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debo2040

examples of cities with highways running through them

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Downtown is expanding past the highways which is normally consider the frame of a downtown district, can anyone give an example of another city that has this?

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Downtown is expanding past the highways which is normally consider the frame of a downtown district, can anyone give an example of another city that has this?

Atlanta, Chicago, Detroit, Miami, etc. etc.

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Well technically

Chicago CBD is contained by the Dan Ryan

Detroit CBD is contained within the Chrysler, Fisher, and Lodge freeways

Freezout is listing cities which have a similar urban fabric that extends over the freeways like Grand Rapids. The title of the thread was "cities" so all of those listed do qualify. If the subject is a core of the city, then no, the freeways do not cut through the core of Grand Rapids. IMO, the core of Grand Rapids is very contained. When you cross it, you've reached a moderate urban spread of midrises and lowrises much like Detroit, Chicago, Atlanta, and Miami.

So which one is it?

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Cincinnati perhaps?

http://www.kodiakvideoproductions.com/Copy..._aerial_opt.jpg

Route 50 aka Fort Washington Way cuts right through what was once a vital part of the city. Just as I-196 and US-131 both do here in GR. Between this route and the river lies three big venues key to the city including a MLB park, an NFL stadium, and an indoor arena(site of the infamous Who disaster). The riverfront is also currently being developed with planned addition of park space to compliment the newly opened Underground Railroad Memorial/Museum. There is also some smart growth development planned for the area.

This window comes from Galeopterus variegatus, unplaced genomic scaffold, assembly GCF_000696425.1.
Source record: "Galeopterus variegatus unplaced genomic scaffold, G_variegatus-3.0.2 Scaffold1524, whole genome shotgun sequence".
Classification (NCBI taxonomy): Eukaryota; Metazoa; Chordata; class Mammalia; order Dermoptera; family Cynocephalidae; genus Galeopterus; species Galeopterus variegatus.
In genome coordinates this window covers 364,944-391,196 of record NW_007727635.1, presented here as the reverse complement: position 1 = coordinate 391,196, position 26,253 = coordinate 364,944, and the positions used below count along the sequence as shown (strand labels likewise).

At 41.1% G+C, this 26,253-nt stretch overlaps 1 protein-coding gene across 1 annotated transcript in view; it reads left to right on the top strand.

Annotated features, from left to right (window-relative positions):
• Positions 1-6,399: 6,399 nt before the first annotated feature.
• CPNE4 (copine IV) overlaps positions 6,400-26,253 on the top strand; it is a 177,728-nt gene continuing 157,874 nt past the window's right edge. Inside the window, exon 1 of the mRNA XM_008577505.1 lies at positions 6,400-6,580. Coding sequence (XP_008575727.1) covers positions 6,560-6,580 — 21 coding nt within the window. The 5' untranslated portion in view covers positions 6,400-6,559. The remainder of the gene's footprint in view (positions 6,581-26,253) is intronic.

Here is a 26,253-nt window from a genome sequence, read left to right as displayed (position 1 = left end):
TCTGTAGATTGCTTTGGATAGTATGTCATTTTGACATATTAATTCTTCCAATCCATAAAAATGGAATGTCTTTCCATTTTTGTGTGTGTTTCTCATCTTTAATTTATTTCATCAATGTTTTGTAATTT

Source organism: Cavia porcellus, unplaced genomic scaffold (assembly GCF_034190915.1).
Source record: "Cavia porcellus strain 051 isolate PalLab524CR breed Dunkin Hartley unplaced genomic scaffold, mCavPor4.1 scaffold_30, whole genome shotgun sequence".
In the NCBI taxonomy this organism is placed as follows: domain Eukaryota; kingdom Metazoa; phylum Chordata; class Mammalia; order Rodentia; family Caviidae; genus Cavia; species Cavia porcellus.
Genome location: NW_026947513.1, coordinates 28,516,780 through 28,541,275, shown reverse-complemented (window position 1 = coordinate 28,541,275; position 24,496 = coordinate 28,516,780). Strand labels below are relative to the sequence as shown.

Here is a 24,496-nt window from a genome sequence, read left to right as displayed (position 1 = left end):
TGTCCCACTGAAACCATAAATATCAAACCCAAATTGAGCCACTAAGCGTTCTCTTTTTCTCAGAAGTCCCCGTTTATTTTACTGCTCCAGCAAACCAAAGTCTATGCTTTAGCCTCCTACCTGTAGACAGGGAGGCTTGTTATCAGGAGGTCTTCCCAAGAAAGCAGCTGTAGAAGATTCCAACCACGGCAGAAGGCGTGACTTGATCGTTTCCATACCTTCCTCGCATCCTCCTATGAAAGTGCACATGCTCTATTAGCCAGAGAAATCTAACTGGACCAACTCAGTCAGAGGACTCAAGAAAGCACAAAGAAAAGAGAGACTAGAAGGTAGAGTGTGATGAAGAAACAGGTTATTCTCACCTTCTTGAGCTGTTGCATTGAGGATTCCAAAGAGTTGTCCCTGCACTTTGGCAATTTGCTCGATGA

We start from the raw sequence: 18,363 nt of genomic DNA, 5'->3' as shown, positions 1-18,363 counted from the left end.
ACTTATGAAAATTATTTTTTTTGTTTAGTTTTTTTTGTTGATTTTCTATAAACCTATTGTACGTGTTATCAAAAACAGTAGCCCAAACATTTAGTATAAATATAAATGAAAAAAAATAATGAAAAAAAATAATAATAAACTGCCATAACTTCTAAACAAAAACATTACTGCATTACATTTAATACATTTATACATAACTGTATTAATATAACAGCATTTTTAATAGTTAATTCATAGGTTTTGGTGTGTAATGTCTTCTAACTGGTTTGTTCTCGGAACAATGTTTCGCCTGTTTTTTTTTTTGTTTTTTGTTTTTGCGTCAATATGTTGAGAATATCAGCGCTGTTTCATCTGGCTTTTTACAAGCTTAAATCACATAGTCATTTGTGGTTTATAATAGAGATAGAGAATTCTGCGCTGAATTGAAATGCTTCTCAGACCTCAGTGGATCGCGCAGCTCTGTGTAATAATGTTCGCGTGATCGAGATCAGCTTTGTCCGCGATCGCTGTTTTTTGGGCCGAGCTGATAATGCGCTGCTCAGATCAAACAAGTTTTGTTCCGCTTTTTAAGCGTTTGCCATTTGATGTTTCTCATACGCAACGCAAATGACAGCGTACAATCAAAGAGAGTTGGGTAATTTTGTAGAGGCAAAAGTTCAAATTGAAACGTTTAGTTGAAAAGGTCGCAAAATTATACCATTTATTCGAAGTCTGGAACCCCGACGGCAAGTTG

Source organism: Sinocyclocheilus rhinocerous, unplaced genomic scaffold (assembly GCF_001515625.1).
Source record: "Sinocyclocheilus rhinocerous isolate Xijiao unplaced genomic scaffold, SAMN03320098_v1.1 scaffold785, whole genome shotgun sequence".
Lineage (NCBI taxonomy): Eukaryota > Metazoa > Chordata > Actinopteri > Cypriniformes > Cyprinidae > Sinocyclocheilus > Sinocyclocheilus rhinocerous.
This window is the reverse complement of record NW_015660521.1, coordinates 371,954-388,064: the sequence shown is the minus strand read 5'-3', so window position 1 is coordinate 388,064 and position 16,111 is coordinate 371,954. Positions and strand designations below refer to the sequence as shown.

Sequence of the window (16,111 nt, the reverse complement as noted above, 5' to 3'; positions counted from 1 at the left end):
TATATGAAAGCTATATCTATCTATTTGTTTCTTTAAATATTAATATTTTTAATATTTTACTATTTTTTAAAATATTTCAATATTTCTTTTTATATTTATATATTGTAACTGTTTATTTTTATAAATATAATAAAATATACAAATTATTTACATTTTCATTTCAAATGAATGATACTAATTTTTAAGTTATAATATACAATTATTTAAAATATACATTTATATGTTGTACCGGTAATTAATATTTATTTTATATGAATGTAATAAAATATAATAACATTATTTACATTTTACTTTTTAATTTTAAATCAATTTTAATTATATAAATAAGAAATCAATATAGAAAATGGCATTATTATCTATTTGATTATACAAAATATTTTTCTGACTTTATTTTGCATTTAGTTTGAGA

To the East of 475 is Mt. Adams home to many historic structures including the original city resevoir, a historic water tower, Krohn Conservatory, and Eden Park. The top of Mt. Adams provides a great hill top view over the city in the river valley.

To the west of 71 and 75 is mostly industrial growth where their Tiger Stadium age baseball stadium once stood in now uglified by public housing projects. Union Terminal, the once main rail station of the entire region is located in this part of town and now serves as the city's public museum and is a fine example of art deco architecture.

Copy_of_cincinnati_aerial_opt.jpg

There is still more that could be done but the plans mentioned above look very promising.

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Downtown is expanding past the highways which is normally consider the frame of a downtown district, can anyone give an example of another city that has this?

Downtown Atlanta used to be pretty much consolidated to the West of I-75 until the early 90's.

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Cincinnati perhaps?

Route 50 aka Fort Washington Way cuts right through what was once a vital part of the city. Just as I-196 and US-131 both do here in GR. Between this route and the river lies three big venues key to the city including a MLB park, an NFL stadium, and an indoor arena(site of the infamous Who disaster). The riverfront is also currently being developed with planned addition of park space to compliment the newly opened Underground Railroad Memorial/Museum. There is also some smart growth development planned for the area.

The nice thing about route 50 is that it is below ground. That enables them to eventually cap it and reconnect the riverfront with the rest of downtown. Unfortunately, this is something that Grand Rapids could never do. Another city that really got screwed over by elevated expressways was Seattle, who has an expressway (alaskan way) cuts downtown off from elliot bay. This really takes away from the possibilities of connecting downtown and the waterfront.

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My original home town of Petoskey did the same thing. They cut off the whole waterfront with the US 31 bypass. That was well before I was born.

Cincinnati is a pretty cool city, my brother lives there. Those hills around town make for amazing views. Those highways still separate downtown, I think. I'll have to ask my brother about it though. I think he did say they were planning to cover them which would be nice.

-nb

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San Francisco had that terrible highway right on the Bay, came down and they replaced it with one of the most attractive Boulevards in the US. Large Palm trees, brick paving, great street lights, trolleys and the market has responded. New, really cool condos line the street, all with views of the Bay. The best was the renovation of the Ferry building into the best market in the US on one end, the new stadium on the other